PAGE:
How does Apple come out of an endless loop. Stories of the old campus
Photo: Michelle Groskopf, Wired
I feel strange, watching every year the presentation of new iPhones. Everything gets better, bigger, faster, shinier. But at the same time it seems to be shaken off from overclocked metabolism.
I have nothing against Apple and modern consumption of smartphones. Just from time to time the old fans drop a melancholy-nostalgic: "It's not this company bequeathed to us by Jobs." And a few days ago appeared, perhaps, the most beautiful, detached and subtly veiled expression of this opinion. Steven Levy, editor of Wired, who writes about Apple for about 30 years, recorded the history of the old campus of from the words of the people who worked there. They saw, it seems, everyone - armed people on the roof of the building, pickets of fans of Newton, tears of Jobs, when he found out that he was dying, the birth of iPod and iPhone.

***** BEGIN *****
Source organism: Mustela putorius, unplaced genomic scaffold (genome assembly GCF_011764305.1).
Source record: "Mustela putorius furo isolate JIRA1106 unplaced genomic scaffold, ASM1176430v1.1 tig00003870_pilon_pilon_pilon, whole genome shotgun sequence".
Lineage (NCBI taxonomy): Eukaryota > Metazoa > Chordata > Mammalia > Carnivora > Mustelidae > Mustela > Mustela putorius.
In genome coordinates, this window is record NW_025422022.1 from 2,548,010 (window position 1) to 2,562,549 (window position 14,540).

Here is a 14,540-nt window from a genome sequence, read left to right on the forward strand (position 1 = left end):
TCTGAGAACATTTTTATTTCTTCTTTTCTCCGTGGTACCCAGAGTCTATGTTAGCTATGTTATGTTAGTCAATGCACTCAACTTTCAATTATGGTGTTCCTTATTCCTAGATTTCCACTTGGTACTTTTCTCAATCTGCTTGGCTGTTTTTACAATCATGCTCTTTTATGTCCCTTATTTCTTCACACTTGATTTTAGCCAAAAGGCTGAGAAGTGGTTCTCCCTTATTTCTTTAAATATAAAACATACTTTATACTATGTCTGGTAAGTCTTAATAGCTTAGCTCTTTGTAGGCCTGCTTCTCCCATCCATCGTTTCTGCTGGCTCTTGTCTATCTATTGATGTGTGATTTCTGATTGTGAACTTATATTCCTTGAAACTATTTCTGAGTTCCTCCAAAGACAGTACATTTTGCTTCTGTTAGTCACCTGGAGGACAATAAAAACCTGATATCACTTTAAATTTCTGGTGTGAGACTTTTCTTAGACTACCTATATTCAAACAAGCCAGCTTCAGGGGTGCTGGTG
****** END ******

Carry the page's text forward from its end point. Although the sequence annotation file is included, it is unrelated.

In the article, almost no words from the author. It's called "The History of an Endless Apple by the Eyewitnesses" (Infinite Loop is the name of the old campus, which it received in honor of your well-known programmer term). But Levi saw in reality the best metaphor and ideally picked up the structure to express his attitude.
The text begins like this:
In the early 90's, Apple decided to expand its main office in Cupertino, building a new large campus. It was the idea of Steve Jobs, who was kicked out of the company in the mid-80's.
And it ends - as you probably guess - by returning to the beginning of the cycle.
We chose the best stories and quotes from the article.
The beginning of the infinite cycle is
Steve Jobs infected the idea of a new campus, John Scully, who was head of Apple from 1983 to 1992. "He called it Super Build, and wanted everything to look like a visit to Disneyland. Around the monorails, people in multi-colored uniforms. "
Chris Espinoza, a man who has worked in Apple since 197? says: "The leaders and the software group were the first to enter. They occupied Building 1. Building 2 was completely taken over by the Mac team. The third was taken for development tools, technical support and marketing. In building 4 there was a cafeteria and a library. According to the idea, the whole department of R & D also had to fit, but by the time of the move we were too big. Of course, then the business of the company went downhill, and as a result, there was enough space for everyone. By 199? we already worked in the Infinite Loop »